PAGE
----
The Traders Journal

The #1 Lesson Learned From All My 2017 Trades


Over 25 years of full-time trading, it’s been my experience that, as an investor, one moves ahead by looking back. In other words, reviewing my 2017 Trading Journal will improve my 2018 results. Indeed, the tenth and final stage of Stock Market Mastery is to Revisit, Retune and Refine. It’s a proven discipline that keeps on giving year after year.

Having just reviewed my 2017 journal over the holidays, I’ll share with you the key lesson this year. It can be encapsulated literally in a single word: PATIENCE. For this blog, I’ll focus on my individual stocks to illustrate how I applied “patience” successfully to some of these equities.  

Before you dismiss patience as being too simplistic, consider these elements.  In part, this blog also grew out of a candid holiday discussion I had over eggnog with a fellow investor and good friend. This individual expressed frustration that I had consistently made more profit in trading his ideas than he had done. After a little more eggnog, he disclosed that he felt it was only because I was a more patient investor. Then a bit more eggnog got him to admit that he wished he was capable of being more patient with his own trades. Who knew that eggnog could be such a fine social lubricant!

So let me try to explore and detail the basis of my patience. Some of my ETFs and mutual funds (such as XBI and PRGTX) actually outperformed some of my stocks, but the illustrations are clearer if we use only stocks. Before I disclose the specific individual foundations of my “market patience”, I need to reiterate the fact that although patience can be learned, it remains an attribute that varies greatly from one person to another. I’m sure many of you will attest to this fact firsthand.  

Having said that, I feel readers would be well-served (and enlightened) in better understanding who I am as an investor by reading this month’s Stocks & Commodities Magazine interview with Grayson and myself, published in the January 2018 edition. subscribers can access it online by CLICKING HERE and selecting "Digital Edition" (For your convenience, we've also included the article at the bottom of this blog post).

I’ll get into the specifics on each of the my stocks, but first let me describe five inputs that I believe contributed to my patience in the markets this year.

1. Moving Averages:

I’ve written many times before about how I use different sets of moving averages for different types of equities (stocks, ETFs, mutual funds, etc.).  Suffice it to say, with individual stocks, any migrations below the 50-day moving average line gets my attention. What I’m looking for is institutional buying coming in to support my equity in that area. Institutions will often re-accumulate on weakness and use the 50-day moving average line for that. I’ll hold on even when price falls below the 50-day moving average if I don’t see significant institutional selling. The Wall Street Journal just published the 2017 NASDAQ chart with two blue moving average lines — 65 day and 200 trading day moving averages.  Perhaps 65 trading days is indeed more appropriate.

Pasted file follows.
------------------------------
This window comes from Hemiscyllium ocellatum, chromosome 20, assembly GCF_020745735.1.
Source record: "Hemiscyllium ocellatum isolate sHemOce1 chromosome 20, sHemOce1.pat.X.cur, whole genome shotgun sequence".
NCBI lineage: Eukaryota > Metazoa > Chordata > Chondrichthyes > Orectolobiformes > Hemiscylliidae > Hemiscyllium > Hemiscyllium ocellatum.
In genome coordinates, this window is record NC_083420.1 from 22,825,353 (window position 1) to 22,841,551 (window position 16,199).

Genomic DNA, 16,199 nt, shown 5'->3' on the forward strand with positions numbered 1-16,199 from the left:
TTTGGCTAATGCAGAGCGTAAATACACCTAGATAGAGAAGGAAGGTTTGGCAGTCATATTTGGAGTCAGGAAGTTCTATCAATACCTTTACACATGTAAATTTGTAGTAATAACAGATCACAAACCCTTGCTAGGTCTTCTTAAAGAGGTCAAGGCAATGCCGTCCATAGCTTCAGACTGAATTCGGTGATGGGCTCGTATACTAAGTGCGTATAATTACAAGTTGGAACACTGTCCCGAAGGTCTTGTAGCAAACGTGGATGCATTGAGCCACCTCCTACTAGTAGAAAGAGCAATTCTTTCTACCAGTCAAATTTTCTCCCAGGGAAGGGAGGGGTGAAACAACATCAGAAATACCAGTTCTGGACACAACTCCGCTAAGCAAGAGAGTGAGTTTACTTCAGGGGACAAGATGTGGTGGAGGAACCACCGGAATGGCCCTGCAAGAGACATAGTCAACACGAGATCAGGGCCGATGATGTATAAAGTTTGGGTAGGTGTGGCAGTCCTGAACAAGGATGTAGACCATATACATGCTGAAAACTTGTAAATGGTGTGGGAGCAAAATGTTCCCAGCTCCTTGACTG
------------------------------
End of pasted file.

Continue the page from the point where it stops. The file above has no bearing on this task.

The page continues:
2. Money Flow:

If you read the Stocks & Commodities Magazine interview, you’ll see that I’ve been a Wyckoffian going back for decades. (Thank you, Bruce Fraser and Dr. Hank Pruden!). We individual investors now have one-minute data available to us.  Learn how to use one-minute On Balance Volume charts and combine that with an understanding of Wyckoff volume analysis — then you’ll be empowered to stay in a position that shakes out lesser investors. charts can accommodate 20 days of one-minute data on each equity. Powerful stuff!  You can clearly see if institutions are accumulating or distributing stocks and whether your patience is warranted.

3. Tensile Trading’s Price Relative Methodology:

The foundation of my investing is  the following:  (a) piling on in an uptrending market; (b) buying equities in the strongest sectors; (c) buying stocks in the strongest industry groups within the strongest sectors; (d) buying stocks that are outperforming their sister stocks in these strong industry groups and sectors.  I trade strong groups with confidence, conviction and patience.

4. The Big Picture: